SPC Rentals has now moved to dismiss Plaintiffs' claims in their entirety. See Record Document 21. Alternatively, SPC Rentals asks the Court to require Plaintiffs to provide a more definite statement pursuant to Rule 12(e).[2] See id. SPC Rentals argues “that this should be Plaintiffs' last opportunity to state their claims.” Id. This alternative request under Rule 12(e) is DENIED, as the Court holds the Third Amended Complaint is not so vague or ambiguous that SPC Rentals cannot reasonably prepare a response. Moreover, motions for more definite statement are disfavored because discovery is generally the correct vehicle to obtain information necessary for trial. See Bazal v. Belford Trucking Company, 442 F.Supp. 1089 (S.D.Fla.1977); Erickson v. Hunter, 932 F.Supp. 1380, 1384 (M.D. Fla. 1996).


         I. Rule 12(b)(6) Standard.

         Rule 8(a)(2) of the Federal Rules of Civil Procedure governs the requirements for pleadings that state a claim for relief, requiring that a pleading contain “a short and plain statement of the claim showing that the pleader is entitled to relief.” The standard for the adequacy of complaints under Rule 8(a)(2) changed from the old, more plaintiff-friendly “no set of facts” standard to a “plausibility” standard found in Bell Atlantic v. Twombly and its progeny. Twombly, 550 U.S. 544, 127 S.Ct. 1955 (2007). Under this standard, “factual allegations must be enough to raise a right to relief above the speculative level ... on the assumption that all the allegations in the complaint are true (even if doubtful in fact).” Twombly, 550 U.S. at 555-556, 127 S.Ct. at 1965. If a pleading only contains “labels and conclusions” and “formulaic recitation of the elements of a cause of action, ” the pleading does not meet the standards of Rule 8(a)(2). Ashcroft v. Iqbal, 556 U.S. 662, 678, 129 S.Ct. 1937, 1949 (2009) (citation omitted).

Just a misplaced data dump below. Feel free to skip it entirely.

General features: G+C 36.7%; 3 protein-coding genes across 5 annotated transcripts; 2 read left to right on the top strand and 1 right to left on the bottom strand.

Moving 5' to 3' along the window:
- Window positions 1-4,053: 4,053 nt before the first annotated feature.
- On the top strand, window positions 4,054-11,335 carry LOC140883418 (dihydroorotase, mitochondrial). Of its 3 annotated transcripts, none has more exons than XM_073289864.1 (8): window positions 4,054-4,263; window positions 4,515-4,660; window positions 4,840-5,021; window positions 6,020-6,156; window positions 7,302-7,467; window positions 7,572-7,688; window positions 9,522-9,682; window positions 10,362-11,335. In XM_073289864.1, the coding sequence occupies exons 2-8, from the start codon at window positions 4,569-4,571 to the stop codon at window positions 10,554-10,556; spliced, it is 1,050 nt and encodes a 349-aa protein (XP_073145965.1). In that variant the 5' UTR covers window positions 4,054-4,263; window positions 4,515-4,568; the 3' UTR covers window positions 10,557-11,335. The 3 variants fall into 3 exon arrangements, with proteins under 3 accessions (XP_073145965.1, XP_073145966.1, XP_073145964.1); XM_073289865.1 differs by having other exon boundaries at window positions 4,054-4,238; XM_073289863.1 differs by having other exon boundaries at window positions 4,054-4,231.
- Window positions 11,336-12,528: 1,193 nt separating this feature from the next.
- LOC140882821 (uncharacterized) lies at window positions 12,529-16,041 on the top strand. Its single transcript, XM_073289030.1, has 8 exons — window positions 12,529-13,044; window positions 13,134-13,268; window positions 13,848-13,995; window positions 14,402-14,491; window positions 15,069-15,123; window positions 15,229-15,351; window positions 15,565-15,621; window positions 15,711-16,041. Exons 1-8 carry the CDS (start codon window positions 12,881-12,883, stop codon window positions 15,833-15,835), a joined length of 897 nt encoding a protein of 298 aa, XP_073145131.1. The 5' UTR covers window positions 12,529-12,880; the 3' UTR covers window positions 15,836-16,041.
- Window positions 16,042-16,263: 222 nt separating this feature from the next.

In deciding a Rule 12(b)(6) motion to dismiss, a court generally “may not go outside the pleadings.” Colle v. Brazos County, Texas, 981 F.2d 237, 243 (5th Cir. 1993). Courts must also accept all allegations in a complaint as true. See Iqbal, 556 U.S. at 678, 129 S.Ct. at 1949. However, courts do not have to accept legal conclusions as facts. See Id. Courts considering a motion to dismiss under Rule 12(b)(6) are only obligated to allow those complaints that are facially plausible under the Iqbal and Twombly standard to survive such a motion. See id. at 678-679, 129 S.Ct. at 1949-1950. If the complaint does not meet this standard, it can be dismissed for failure to state a claim upon which relief can be granted. See id. Such a dismissal ends the case “at the point of minimum expenditure of time and money by the parties and the court.” Twombly, 550 U.S. at 558, 127 S.Ct. at 1966.

         II. FLSA Claims.

         In its first Rule 12(b)(6) Motion to Dismiss, SPC Rentals argued that Plaintiffs failed to plead specific factual allegations, such as dates of employment, rates of pay, or hours of overtime worked in support of their FLSA claims. See Record Document 10-1 at 10-12. SPC Rentals also maintained in its first motion that Plaintiffs failed to allege sufficient facts to support willfulness. See Record Document 10-1 at 12-13.

         In February 2017, this Court denied as moot SPC Rentals' first Rule 12(b)(6) Motion to Dismiss in light of the Third Amended Complaint. See Record Document 29. The Court's review of the Third Amended Complaint reveals that the aforementioned deficiencies have been cured. Plaintiffs allege dates of employment, salary plus day rate pay structure, hours of overtime work, and established workweek schedules. Plaintiffs also make factual allegations relating to willfulness, namely that SPC Rentals (1) knew that Plaintiffs worked more than 40 hours in a workweek at well site locations; (2) regularly assigned Plaintiffs to work shifts “8 overtime hours to more than 55 overtime hours in a workweek”; (3) intentionally misclassified Plaintiffs as supervisors to avoid paying overtime; and (4) was sued for similar overtime violations in other various jurisdictions. Record Document 20 at ¶¶ 20-36. At this stage, these factual allegations must be accepted as true and raise a right to relief above the speculative level. ...